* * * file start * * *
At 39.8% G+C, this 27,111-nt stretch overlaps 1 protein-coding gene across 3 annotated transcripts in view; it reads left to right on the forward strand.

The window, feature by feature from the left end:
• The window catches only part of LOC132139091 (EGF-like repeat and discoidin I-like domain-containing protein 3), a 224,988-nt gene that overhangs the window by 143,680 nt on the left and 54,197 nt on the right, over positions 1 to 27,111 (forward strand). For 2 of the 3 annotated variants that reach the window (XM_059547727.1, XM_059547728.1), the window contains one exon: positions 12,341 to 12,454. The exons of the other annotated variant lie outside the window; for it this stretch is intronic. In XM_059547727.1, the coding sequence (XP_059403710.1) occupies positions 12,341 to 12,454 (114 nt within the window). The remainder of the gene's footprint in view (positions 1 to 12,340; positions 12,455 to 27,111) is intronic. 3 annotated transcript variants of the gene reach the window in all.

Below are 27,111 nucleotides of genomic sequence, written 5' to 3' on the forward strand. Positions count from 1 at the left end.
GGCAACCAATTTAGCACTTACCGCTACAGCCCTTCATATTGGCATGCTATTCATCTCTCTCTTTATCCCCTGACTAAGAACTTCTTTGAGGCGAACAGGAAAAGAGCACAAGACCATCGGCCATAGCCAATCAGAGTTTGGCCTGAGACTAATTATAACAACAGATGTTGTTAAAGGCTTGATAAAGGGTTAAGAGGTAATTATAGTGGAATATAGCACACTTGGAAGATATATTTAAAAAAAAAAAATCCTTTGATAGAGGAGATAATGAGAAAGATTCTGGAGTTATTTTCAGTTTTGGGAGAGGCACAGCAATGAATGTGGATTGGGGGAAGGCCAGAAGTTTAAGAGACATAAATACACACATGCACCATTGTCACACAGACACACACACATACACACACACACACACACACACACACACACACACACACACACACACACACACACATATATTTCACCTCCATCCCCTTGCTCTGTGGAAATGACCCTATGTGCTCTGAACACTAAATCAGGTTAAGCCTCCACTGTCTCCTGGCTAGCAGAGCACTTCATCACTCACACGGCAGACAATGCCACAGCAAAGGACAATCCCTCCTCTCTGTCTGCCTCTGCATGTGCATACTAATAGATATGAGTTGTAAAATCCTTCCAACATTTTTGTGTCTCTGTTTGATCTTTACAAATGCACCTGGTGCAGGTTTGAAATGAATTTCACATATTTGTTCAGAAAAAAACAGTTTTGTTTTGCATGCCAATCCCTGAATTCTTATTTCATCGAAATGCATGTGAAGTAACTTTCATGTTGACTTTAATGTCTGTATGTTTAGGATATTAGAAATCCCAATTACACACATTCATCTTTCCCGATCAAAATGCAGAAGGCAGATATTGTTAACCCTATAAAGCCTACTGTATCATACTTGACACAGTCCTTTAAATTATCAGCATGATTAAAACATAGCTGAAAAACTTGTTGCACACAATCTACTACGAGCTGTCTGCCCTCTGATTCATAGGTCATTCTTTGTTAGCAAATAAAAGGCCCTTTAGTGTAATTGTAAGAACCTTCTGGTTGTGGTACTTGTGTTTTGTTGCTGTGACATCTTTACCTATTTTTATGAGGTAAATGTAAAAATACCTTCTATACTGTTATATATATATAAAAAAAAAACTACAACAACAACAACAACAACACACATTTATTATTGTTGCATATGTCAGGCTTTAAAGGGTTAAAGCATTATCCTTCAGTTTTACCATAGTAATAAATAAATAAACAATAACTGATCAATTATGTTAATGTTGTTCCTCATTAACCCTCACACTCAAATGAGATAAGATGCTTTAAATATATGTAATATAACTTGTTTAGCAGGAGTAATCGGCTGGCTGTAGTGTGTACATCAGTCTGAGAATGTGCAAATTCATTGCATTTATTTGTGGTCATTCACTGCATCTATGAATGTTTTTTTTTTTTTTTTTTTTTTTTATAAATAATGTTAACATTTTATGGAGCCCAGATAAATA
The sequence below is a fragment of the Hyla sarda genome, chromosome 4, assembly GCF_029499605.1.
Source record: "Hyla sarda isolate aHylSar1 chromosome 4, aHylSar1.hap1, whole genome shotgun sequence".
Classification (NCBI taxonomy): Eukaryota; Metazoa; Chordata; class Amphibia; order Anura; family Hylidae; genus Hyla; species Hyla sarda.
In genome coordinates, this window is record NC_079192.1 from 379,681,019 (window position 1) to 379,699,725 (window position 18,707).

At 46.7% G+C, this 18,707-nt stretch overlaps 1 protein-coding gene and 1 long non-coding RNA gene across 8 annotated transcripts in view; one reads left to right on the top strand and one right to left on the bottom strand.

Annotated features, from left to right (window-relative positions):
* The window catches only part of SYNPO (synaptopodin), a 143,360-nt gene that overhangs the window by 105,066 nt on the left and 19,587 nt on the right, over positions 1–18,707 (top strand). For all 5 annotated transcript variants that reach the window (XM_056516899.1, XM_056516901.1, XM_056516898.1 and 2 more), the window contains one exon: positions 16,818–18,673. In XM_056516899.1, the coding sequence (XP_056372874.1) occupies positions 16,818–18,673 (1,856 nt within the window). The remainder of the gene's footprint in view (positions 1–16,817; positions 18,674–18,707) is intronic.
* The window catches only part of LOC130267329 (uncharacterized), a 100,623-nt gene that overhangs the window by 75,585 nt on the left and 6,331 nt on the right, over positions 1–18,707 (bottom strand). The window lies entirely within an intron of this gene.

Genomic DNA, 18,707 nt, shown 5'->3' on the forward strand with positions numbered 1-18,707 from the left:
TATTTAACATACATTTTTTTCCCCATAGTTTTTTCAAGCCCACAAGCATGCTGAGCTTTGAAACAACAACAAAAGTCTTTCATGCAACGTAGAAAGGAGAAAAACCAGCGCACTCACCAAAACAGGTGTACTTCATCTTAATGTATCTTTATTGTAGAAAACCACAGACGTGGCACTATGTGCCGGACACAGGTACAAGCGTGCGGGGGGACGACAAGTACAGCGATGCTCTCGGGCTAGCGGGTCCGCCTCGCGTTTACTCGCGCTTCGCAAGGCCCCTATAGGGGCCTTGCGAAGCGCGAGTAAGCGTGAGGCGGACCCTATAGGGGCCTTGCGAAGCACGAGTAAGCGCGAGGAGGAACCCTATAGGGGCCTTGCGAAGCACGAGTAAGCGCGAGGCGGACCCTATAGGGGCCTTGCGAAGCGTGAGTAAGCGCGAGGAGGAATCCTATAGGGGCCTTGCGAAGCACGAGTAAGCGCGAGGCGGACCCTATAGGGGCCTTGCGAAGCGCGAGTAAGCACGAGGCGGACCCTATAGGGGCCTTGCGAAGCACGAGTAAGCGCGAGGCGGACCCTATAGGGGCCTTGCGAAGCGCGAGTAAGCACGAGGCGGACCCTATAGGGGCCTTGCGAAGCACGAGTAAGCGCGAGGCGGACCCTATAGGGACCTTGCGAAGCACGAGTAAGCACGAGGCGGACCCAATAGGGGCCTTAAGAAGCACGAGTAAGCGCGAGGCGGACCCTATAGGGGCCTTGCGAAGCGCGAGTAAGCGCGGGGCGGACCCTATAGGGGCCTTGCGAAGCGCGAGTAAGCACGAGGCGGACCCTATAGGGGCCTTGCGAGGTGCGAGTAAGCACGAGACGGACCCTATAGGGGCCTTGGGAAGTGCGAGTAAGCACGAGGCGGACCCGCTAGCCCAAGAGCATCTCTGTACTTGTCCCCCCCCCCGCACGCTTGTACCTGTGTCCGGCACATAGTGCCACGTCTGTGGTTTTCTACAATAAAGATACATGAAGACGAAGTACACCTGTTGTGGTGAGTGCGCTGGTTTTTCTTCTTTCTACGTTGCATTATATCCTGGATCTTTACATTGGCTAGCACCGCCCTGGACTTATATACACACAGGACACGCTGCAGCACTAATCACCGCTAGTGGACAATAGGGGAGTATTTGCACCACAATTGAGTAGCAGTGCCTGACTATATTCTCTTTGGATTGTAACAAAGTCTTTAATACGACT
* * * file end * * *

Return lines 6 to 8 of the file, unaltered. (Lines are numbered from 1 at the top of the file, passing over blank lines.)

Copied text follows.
The sequence below is a fragment of the Hyla sarda genome, chromosome 4, assembly GCF_029499605.1.
Source record: "Hyla sarda isolate aHylSar1 chromosome 4, aHylSar1.hap1, whole genome shotgun sequence".
Classification (NCBI taxonomy): Eukaryota; Metazoa; Chordata; class Amphibia; order Anura; family Hylidae; genus Hyla; species Hyla sarda.